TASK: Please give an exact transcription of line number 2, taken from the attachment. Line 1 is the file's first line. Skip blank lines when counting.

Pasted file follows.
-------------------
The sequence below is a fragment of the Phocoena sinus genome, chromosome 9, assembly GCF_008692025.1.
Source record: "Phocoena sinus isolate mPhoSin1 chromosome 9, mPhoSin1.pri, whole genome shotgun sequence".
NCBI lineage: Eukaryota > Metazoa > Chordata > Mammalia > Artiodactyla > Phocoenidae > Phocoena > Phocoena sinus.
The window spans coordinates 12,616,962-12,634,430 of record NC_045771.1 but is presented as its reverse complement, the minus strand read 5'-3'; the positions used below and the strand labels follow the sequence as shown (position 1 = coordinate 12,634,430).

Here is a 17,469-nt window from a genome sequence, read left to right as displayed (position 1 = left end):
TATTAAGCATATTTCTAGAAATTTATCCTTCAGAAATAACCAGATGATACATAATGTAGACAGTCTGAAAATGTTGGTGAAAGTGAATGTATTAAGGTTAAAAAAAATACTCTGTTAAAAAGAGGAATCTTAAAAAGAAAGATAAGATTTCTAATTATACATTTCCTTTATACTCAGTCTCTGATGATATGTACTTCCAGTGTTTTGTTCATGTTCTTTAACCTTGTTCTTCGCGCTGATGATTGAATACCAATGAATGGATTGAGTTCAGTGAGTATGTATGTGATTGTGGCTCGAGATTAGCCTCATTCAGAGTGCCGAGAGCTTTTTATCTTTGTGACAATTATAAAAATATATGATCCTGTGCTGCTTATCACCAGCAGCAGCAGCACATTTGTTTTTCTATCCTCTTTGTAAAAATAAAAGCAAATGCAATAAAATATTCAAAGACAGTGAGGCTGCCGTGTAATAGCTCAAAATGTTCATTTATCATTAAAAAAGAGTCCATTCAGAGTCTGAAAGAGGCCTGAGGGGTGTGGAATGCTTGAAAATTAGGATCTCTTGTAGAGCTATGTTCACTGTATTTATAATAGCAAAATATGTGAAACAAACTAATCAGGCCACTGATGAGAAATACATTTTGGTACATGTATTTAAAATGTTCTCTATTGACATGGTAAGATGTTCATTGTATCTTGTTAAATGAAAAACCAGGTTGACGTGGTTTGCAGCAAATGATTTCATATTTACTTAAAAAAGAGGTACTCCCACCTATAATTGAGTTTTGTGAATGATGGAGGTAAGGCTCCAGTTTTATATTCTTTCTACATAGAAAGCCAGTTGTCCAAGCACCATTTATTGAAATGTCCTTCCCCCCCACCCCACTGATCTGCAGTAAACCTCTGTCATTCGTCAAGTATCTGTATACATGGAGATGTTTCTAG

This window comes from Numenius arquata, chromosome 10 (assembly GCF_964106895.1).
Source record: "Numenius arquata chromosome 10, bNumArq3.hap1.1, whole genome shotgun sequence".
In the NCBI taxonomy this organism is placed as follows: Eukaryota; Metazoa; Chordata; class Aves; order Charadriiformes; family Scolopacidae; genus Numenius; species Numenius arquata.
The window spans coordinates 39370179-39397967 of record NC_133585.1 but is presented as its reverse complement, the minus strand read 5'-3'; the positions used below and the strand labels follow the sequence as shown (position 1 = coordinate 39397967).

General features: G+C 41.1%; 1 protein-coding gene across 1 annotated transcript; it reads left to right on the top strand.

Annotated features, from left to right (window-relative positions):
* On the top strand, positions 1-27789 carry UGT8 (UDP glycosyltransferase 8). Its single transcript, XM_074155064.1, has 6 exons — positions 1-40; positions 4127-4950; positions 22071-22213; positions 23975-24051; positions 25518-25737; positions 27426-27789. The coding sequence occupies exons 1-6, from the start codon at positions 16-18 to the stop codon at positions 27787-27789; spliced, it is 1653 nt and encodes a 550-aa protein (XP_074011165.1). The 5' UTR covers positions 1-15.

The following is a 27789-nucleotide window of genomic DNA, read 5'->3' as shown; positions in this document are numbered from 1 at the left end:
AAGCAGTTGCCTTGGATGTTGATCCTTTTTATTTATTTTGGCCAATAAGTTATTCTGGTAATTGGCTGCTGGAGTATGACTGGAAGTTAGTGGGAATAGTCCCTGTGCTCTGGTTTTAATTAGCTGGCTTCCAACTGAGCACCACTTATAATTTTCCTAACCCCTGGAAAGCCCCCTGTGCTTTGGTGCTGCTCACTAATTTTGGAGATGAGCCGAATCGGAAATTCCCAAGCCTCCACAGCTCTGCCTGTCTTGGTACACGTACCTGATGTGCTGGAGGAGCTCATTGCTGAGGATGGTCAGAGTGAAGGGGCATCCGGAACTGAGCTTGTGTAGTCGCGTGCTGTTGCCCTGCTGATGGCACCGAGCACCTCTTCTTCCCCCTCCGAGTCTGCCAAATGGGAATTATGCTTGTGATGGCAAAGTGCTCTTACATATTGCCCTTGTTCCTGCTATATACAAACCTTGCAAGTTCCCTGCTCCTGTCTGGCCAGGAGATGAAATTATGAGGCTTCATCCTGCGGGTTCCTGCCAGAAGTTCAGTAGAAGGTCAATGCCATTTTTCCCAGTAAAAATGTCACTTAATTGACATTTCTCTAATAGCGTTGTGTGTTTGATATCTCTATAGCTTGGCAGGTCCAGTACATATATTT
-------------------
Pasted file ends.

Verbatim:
Source record: "Phocoena sinus isolate mPhoSin1 chromosome 9, mPhoSin1.pri, whole genome shotgun sequence".